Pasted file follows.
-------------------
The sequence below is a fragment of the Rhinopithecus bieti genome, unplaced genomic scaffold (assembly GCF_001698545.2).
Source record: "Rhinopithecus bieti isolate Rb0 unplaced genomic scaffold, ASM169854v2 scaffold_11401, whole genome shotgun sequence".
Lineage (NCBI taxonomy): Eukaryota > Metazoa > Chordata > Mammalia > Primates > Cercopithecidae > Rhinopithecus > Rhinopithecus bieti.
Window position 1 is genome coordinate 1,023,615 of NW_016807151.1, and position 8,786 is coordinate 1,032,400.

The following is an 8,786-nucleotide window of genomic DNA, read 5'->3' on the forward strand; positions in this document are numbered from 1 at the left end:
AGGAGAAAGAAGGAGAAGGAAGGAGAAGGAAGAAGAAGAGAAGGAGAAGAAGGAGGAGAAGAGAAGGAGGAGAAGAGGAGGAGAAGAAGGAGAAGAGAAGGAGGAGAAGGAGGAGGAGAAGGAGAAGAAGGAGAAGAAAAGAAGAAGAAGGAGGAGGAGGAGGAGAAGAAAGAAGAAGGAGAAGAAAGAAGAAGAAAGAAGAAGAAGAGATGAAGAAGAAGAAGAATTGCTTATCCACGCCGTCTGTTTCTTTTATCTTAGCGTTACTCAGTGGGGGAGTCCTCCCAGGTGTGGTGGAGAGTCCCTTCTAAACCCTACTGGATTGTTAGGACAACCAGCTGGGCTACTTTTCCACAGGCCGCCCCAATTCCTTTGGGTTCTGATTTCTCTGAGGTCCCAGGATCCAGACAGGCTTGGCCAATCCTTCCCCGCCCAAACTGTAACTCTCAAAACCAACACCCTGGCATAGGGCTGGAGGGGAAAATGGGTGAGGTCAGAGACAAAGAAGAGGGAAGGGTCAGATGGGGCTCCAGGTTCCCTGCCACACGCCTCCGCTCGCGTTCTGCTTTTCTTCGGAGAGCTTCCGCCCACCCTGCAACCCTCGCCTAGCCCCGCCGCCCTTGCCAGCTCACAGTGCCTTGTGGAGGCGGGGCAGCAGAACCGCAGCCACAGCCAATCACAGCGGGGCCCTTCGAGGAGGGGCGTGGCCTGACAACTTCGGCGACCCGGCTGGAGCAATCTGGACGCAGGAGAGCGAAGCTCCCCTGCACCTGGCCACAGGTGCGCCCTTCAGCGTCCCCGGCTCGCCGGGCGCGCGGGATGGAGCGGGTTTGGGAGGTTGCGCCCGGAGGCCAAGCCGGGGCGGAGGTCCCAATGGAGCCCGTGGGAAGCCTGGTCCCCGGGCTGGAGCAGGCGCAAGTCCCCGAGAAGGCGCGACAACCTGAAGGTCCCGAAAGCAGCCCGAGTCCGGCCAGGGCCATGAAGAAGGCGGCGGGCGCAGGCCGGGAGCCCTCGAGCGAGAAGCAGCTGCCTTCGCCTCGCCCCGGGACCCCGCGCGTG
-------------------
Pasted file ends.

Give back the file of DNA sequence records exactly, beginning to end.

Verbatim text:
The sequence below is a fragment of the Rhinopithecus bieti genome, unplaced genomic scaffold (assembly GCF_001698545.2).
Source record: "Rhinopithecus bieti isolate Rb0 unplaced genomic scaffold, ASM169854v2 scaffold_11401, whole genome shotgun sequence".
Lineage (NCBI taxonomy): Eukaryota > Metazoa > Chordata > Mammalia > Primates > Cercopithecidae > Rhinopithecus > Rhinopithecus bieti.
Window position 1 is genome coordinate 1,023,615 of NW_016807151.1, and position 8,786 is coordinate 1,032,400.

The following is an 8,786-nucleotide window of genomic DNA, read 5'->3' on the forward strand; positions in this document are numbered from 1 at the left end:
AGGAGAAAGAAGGAGAAGGAAGGAGAAGGAAGAAGAAGAGAAGGAGAAGAAGGAGGAGAAGAGAAGGAGGAGAAGAGGAGGAGAAGAAGGAGAAGAGAAGGAGGAGAAGGAGGAGGAGAAGGAGAAGAAGGAGAAGAAAAGAAGAAGAAGGAGGAGGAGGAGGAGAAGAAAGAAGAAGGAGAAGAAAGAAGAAGAAAGAAGAAGAAGAGATGAAGAAGAAGAAGAATTGCTTATCCACGCCGTCTGTTTCTTTTATCTTAGCGTTACTCAGTGGGGGAGTCCTCCCAGGTGTGGTGGAGAGTCCCTTCTAAACCCTACTGGATTGTTAGGACAACCAGCTGGGCTACTTTTCCACAGGCCGCCCCAATTCCTTTGGGTTCTGATTTCTCTGAGGTCCCAGGATCCAGACAGGCTTGGCCAATCCTTCCCCGCCCAAACTGTAACTCTCAAAACCAACACCCTGGCATAGGGCTGGAGGGGAAAATGGGTGAGGTCAGAGACAAAGAAGAGGGAAGGGTCAGATGGGGCTCCAGGTTCCCTGCCACACGCCTCCGCTCGCGTTCTGCTTTTCTTCGGAGAGCTTCCGCCCACCCTGCAACCCTCGCCTAGCCCCGCCGCCCTTGCCAGCTCACAGTGCCTTGTGGAGGCGGGGCAGCAGAACCGCAGCCACAGCCAATCACAGCGGGGCCCTTCGAGGAGGGGCGTGGCCTGACAACTTCGGCGACCCGGCTGGAGCAATCTGGACGCAGGAGAGCGAAGCTCCCCTGCACCTGGCCACAGGTGCGCCCTTCAGCGTCCCCGGCTCGCCGGGCGCGCGGGATGGAGCGGGTTTGGGAGGTTGCGCCCGGAGGCCAAGCCGGGGCGGAGGTCCCAATGGAGCCCGTGGGAAGCCTGGTCCCCGGGCTGGAGCAGGCGCAAGTCCCCGAGAAGGCGCGACAACCTGAAGGTCCCGAAAGCAGCCCGAGTCCGGCCAGGGCCATGAAGAAGGCGGCGGGCGCAGGCCGGGAGCCCTCGAGCGAGAAGCAGCTGCCTTCGCCTCGCCCCGGGACCCCGCGCGTG